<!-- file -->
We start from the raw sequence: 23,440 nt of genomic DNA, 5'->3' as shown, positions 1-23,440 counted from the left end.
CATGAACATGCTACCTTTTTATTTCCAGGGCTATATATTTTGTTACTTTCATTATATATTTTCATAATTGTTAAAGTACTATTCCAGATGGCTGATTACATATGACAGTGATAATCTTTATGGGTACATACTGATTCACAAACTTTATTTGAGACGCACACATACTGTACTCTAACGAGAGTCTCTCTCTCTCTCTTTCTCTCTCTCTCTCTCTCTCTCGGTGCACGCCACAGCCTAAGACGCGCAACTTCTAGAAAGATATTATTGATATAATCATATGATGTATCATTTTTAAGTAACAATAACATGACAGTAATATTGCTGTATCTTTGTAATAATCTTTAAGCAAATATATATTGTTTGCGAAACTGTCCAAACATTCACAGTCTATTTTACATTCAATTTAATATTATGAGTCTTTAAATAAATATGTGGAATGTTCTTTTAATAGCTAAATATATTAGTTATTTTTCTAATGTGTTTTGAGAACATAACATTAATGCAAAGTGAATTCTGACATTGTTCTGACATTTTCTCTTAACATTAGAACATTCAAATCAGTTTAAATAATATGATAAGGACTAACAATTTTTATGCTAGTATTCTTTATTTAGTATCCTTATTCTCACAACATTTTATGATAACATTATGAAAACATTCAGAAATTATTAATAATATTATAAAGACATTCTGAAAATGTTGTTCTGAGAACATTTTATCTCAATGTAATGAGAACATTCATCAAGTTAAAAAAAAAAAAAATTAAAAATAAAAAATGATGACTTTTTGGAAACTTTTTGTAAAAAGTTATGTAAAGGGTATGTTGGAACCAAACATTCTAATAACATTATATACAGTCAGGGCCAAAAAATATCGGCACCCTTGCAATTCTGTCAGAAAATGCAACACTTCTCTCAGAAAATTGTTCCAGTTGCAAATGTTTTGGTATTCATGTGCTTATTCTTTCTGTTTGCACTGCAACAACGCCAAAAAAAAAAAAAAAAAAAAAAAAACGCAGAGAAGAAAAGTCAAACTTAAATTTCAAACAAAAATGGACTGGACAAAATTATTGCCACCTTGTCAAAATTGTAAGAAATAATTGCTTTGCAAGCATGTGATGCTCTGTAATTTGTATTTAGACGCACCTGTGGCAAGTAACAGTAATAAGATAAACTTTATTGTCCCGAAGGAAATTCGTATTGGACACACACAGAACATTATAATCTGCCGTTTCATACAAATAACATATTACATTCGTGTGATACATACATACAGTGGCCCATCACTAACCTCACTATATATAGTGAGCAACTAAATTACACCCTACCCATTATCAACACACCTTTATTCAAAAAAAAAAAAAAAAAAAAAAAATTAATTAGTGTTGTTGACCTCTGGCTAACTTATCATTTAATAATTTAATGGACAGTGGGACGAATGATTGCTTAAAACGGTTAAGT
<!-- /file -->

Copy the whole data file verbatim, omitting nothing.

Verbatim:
We start from the raw sequence: 23,440 nt of genomic DNA, 5'->3' as shown, positions 1-23,440 counted from the left end.
CATGAACATGCTACCTTTTTATTTCCAGGGCTATATATTTTGTTACTTTCATTATATATTTTCATAATTGTTAAAGTACTATTCCAGATGGCTGATTACATATGACAGTGATAATCTTTATGGGTACATACTGATTCACAAACTTTATTTGAGACGCACACATACTGTACTCTAACGAGAGTCTCTCTCTCTCTCTTTCTCTCTCTCTCTCTCTCTCTCGGTGCACGCCACAGCCTAAGACGCGCAACTTCTAGAAAGATATTATTGATATAATCATATGATGTATCATTTTTAAGTAACAATAACATGACAGTAATATTGCTGTATCTTTGTAATAATCTTTAAGCAAATATATATTGTTTGCGAAACTGTCCAAACATTCACAGTCTATTTTACATTCAATTTAATATTATGAGTCTTTAAATAAATATGTGGAATGTTCTTTTAATAGCTAAATATATTAGTTATTTTTCTAATGTGTTTTGAGAACATAACATTAATGCAAAGTGAATTCTGACATTGTTCTGACATTTTCTCTTAACATTAGAACATTCAAATCAGTTTAAATAATATGATAAGGACTAACAATTTTTATGCTAGTATTCTTTATTTAGTATCCTTATTCTCACAACATTTTATGATAACATTATGAAAACATTCAGAAATTATTAATAATATTATAAAGACATTCTGAAAATGTTGTTCTGAGAACATTTTATCTCAATGTAATGAGAACATTCATCAAGTTAAAAAAAAAAAAAATTAAAAATAAAAAATGATGACTTTTTGGAAACTTTTTGTAAAAAGTTATGTAAAGGGTATGTTGGAACCAAACATTCTAATAACATTATATACAGTCAGGGCCAAAAAATATCGGCACCCTTGCAATTCTGTCAGAAAATGCAACACTTCTCTCAGAAAATTGTTCCAGTTGCAAATGTTTTGGTATTCATGTGCTTATTCTTTCTGTTTGCACTGCAACAACGCCAAAAAAAAAAAAAAAAAAAAAAAAACGCAGAGAAGAAAAGTCAAACTTAAATTTCAAACAAAAATGGACTGGACAAAATTATTGCCACCTTGTCAAAATTGTAAGAAATAATTGCTTTGCAAGCATGTGATGCTCTGTAATTTGTATTTAGACGCACCTGTGGCAAGTAACAGTAATAAGATAAACTTTATTGTCCCGAAGGAAATTCGTATTGGACACACACAGAACATTATAATCTGCCGTTTCATACAAATAACATATTACATTCGTGTGATACATACATACAGTGGCCCATCACTAACCTCACTATATATAGTGAGCAACTAAATTACACCCTACCCATTATCAACACACCTTTATTCAAAAAAAAAAAAAAAAAAAAAAAATTAATTAGTGTTGTTGACCTCTGGCTAACTTATCATTTAATAATTTAATGGACAGTGGGACGAATGATTGCTTAAAACGGTTAAGT